While accompanying my fiancé to Asheville, N.C. for one of her residency interviews, I found myself bouncing around from coffee shop to coffee shop in downtown Asheville, scooping up free internet, downing coffee, handling bits of work, bits of personal business and trying to think about whether I could live here for the next 4+ years. Then I remembered an article we had read in the New York Times about an “Edible” park in Asheville. I quickly looked it up, and found out that Asheville indeed had embarked on an edible park based on the foundations of permaculture and “edible forest gardens”
I drove five minutes out of downtown and found a small park with a recreation center, looking out onto city hall. As you walk down a path through the park, what you see are grapes lining the fence of a basketball court with fig trees, elderberry trees, and kiwis both growing and vining through fence-like structures. Further down the path are apple trees, peach trees, berry bushes and other edible plants that I couldn’t recognize due to the coming winter season. Everything in this area of the park is both edible and representing of mini-ecosystems called “edible-forest gardens.” Planted next to the fruit trees are plants that work in symbiosis with the fruit tree, much like the different species in a forest. I saw herbs that attract pollinators, ground cover like lemon balm and strawberries that keep the ground moist, avoid evaporation and block out weeds. Other perennials like borage, comfrey and purple tree collards act as dynamic accumulators, which bring important minerals from the soil and make them available to the surrounding plants, while plants like artichoke act as natural “mulchers” that continually feed the soil. I did not see all of these plants present, but I can understand that is their vision. Read More >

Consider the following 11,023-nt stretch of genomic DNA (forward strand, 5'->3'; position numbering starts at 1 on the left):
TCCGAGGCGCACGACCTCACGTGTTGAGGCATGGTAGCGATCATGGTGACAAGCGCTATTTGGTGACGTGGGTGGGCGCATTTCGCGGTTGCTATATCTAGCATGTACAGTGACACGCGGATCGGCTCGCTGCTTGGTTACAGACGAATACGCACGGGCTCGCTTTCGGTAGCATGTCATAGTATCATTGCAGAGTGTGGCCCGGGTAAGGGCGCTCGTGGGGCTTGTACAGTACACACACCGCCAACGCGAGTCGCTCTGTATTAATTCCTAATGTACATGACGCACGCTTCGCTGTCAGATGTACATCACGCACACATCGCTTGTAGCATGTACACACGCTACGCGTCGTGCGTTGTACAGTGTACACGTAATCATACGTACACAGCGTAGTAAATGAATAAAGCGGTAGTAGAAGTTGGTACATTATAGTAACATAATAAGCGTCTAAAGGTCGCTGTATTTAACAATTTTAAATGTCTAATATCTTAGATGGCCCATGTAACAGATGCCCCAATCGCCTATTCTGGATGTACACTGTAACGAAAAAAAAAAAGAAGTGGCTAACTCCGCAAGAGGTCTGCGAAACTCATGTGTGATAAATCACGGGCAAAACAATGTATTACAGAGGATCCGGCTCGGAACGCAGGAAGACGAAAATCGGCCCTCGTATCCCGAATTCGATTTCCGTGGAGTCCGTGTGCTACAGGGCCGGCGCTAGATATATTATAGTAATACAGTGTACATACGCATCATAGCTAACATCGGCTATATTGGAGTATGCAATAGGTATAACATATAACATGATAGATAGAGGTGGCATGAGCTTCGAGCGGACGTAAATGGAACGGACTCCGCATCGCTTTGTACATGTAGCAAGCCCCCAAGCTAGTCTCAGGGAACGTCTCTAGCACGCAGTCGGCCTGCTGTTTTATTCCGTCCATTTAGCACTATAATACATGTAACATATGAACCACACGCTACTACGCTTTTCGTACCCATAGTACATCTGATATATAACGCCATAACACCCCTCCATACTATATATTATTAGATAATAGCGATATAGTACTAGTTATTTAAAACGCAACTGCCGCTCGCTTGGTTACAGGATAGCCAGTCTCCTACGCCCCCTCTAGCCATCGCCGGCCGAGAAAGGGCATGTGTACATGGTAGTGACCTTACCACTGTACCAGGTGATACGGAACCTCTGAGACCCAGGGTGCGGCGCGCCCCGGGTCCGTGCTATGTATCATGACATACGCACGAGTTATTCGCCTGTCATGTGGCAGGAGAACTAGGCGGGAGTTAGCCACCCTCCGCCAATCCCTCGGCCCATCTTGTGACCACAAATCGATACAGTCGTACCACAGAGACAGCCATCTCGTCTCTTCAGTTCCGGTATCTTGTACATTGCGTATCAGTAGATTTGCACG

On a recent crisp October weekend, Reservoir Hill community members, friends, farmers, and two bus loads of Johns Hopkins undergraduate students gathered at the Whitelock Community Farm for a modern barn raising. The various volunteer groups, totaling close to 50 people, built an inexpensive but practical hoop house using a clear plastic roof and a PVC-pipe spine to extend the newly established farm’s growing season. Construction of the 20 foot by 30 foot hoop house was managed by Thor Nelson, an architect/planner who lives a block from the farm site, and paid for by a grant from Parks and People. The Reservoir Hill Improvement Council (RHIC) chipped in Federal Stimulus money to fund materials for a shed and farm stand on the property, and coordinated the volunteer support from Johns Hopkins. Read More >
Last Tuesday I spent the evening at the Clifton Mansion, home of Civic Works, the umbrella organization of Real Food Farm (RFF), a new urban agriculture project. The occasion was Digging for Data, an event held jointly by the Center for a Livable Future and Civic Works.
Located on six acres of Clifton Park in northeast Baltimore, Real Food Farm utilizes high-tunnel hoop houses (low-cost, low-input greenhouses) to produce pesticide-free fruits, vegetables, and herbs for Baltimore residents. In October 2009, Real Food Farm collaborated with the Safe Healing Foundation to erect the first three. In the future, there will be 20 hoop houses in Clifton Park-18 for production, one for processing and packaging, and one for education and training.